Watching graduation videos from my alma mater, the University of Wisconsin-Stevens Point, brought back memories. The more recent experience was three years ago, when I felt honored to be a keynote speaker at a special dinner recognizing the James H. Albertson award recipients. I had been one of 14 to receive that honor when I graduated and it was especially meaningful.
Basically, I’m a farmgirl from WI who worked hard and doors opened. Being invited back for a dignified, formal graduation weekend, full of tradition and ceremony reminded me of how different my own graduation had been.
My freshman year I was almost expelled from college for inviting boys up to our floor to have a piece of my friend’s birthday cake. I’m glad to say the Dean of Students gave us all a second chance. So appreciative!
Being part of the “baby boom,” all the dorms were full when I enrolled, so the “overflow,” 50 of us girls, lived in the top floor of a hotel a mile from campus. In the winter, we hitchhiked to classes. The girl who lived on my right was very smart and the girl who lived on my left was very social, but both dropped out after our freshman year. Fortunately, a couple teachers saw potential and encouraged me. Thank goodness!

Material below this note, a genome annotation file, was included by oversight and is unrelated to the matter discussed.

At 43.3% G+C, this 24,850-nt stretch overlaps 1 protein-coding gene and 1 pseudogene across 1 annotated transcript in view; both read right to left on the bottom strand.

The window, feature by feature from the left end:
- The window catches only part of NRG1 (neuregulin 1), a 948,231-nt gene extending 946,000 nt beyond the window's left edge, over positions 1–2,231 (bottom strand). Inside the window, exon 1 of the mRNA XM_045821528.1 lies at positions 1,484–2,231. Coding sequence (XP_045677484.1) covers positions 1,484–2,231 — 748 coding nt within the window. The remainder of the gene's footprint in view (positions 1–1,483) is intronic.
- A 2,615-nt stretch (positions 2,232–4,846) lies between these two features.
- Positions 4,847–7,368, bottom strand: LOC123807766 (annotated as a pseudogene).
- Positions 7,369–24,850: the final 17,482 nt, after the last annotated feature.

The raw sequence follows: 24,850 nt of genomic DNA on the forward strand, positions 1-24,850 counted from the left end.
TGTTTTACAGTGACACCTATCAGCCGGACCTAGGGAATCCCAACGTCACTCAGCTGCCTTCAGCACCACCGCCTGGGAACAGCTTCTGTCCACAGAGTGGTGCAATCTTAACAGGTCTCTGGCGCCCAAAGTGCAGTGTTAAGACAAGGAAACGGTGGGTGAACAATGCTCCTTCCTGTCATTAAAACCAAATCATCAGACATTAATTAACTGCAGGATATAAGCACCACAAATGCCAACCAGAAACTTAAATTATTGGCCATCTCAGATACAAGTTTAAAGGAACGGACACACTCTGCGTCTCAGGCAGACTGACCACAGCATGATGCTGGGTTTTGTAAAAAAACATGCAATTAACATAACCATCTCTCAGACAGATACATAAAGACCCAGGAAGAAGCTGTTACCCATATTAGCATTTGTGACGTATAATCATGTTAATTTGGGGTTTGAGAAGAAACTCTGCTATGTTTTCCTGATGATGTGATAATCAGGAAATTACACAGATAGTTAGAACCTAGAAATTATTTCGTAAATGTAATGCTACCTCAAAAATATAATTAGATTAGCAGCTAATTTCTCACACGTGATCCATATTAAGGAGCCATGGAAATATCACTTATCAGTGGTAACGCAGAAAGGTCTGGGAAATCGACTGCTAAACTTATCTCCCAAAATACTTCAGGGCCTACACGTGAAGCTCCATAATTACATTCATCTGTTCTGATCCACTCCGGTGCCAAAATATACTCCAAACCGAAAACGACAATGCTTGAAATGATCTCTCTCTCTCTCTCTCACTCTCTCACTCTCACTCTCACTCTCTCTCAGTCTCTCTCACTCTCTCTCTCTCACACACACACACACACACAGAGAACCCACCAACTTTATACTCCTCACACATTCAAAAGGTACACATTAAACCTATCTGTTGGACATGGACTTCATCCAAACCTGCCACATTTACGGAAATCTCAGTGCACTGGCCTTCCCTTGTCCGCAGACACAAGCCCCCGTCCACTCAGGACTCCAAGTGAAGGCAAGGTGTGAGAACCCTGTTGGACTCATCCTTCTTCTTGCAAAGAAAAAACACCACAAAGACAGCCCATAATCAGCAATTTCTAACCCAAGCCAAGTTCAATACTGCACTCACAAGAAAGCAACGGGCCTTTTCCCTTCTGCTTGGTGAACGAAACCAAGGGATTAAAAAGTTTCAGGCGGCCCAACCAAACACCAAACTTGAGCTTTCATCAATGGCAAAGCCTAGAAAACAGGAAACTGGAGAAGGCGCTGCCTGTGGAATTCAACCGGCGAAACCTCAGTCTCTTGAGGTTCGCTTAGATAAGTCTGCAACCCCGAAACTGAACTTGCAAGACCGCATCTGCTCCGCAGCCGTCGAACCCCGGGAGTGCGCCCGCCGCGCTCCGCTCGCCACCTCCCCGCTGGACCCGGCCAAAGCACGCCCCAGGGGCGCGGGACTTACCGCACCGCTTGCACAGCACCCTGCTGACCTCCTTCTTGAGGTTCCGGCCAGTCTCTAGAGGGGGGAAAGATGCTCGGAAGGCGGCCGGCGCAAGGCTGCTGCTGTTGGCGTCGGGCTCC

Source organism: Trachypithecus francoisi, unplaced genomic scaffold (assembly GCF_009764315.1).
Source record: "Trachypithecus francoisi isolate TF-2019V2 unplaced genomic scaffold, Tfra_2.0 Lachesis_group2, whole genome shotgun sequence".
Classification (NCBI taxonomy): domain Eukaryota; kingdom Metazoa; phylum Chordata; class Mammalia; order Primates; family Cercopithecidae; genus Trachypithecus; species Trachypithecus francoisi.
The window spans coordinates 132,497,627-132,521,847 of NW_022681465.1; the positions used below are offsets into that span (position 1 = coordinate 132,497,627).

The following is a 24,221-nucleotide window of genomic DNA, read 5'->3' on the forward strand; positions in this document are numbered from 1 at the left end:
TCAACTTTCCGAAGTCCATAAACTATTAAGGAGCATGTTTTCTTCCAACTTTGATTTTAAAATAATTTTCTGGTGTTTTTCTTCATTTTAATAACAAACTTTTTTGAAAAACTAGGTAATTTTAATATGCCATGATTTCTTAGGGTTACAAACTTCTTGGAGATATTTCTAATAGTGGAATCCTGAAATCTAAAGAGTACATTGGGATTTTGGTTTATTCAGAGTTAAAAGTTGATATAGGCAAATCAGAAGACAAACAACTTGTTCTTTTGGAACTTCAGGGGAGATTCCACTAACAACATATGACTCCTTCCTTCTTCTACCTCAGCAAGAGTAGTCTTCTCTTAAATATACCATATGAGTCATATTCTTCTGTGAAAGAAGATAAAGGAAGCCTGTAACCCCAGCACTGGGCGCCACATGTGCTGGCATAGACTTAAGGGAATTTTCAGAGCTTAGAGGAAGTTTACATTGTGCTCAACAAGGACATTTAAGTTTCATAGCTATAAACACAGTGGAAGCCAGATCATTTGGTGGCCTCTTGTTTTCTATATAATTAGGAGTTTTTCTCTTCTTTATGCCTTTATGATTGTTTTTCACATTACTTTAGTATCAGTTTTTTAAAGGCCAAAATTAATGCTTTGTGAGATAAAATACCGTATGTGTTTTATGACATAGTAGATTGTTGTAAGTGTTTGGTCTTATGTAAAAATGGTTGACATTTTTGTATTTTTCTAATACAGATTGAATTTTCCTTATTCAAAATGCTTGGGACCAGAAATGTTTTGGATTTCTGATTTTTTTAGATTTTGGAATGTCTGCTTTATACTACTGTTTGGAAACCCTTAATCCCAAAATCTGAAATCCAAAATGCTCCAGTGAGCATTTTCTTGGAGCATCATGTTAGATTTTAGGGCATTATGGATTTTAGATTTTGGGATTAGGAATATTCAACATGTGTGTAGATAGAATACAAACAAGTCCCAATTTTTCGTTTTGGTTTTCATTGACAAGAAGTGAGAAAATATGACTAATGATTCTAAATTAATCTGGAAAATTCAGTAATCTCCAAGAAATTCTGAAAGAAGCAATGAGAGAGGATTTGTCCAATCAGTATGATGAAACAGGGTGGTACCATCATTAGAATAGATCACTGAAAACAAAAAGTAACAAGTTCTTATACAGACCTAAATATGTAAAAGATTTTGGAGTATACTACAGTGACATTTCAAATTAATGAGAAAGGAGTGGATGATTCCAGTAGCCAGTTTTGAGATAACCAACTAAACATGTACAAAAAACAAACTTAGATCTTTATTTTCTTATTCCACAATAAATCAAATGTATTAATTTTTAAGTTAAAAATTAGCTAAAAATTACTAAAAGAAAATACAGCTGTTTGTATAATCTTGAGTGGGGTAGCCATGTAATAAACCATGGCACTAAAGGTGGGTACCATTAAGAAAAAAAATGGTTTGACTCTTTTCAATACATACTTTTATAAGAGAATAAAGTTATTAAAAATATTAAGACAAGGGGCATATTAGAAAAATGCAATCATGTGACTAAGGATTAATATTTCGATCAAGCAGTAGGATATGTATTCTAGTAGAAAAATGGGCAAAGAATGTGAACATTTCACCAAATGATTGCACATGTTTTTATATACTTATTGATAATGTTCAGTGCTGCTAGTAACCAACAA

After being in the workforce for a while, I wanted to further my opportunities and started taking business classes. I took one and then another and that led to enrolling in an MBA program.
After 7 ½ “short” years, I earned my MBA. It was a struggle. At the commencement ceremony, beach balls were tossed. Champaign bottles were popping and people were milling around. Pomp and circumstance it was not, but it was fun.
Then when we got up to exit, it hit me. All the times I had said, no, I can’t do this because I have to study. No, I can’t do that because I have a test. I started not just crying but sobbing. I have no idea where that came from, but it must have built up over the years. I felt the enormity of what I’d accomplished.
Knowing that an entire country of our graduates are not able to celebrate with abandon saddens me. This will be a time that they tell their children and grandchildren about. However, living through it isn’t easy and will always mark a passage in their lives.
I hope if you have a relative or friend graduating this year, you’ll make a special effort to reach out and congratulate them. Give them, at least a virtual pat on the back, for a job well done! We can toss the beach balls and pop the Champaign later!
About the author: Diane Pleuss is a proud UWSP alum and senior franchise consultant with FranChoice. She is also a Distinguished Toastmaster and past District Director.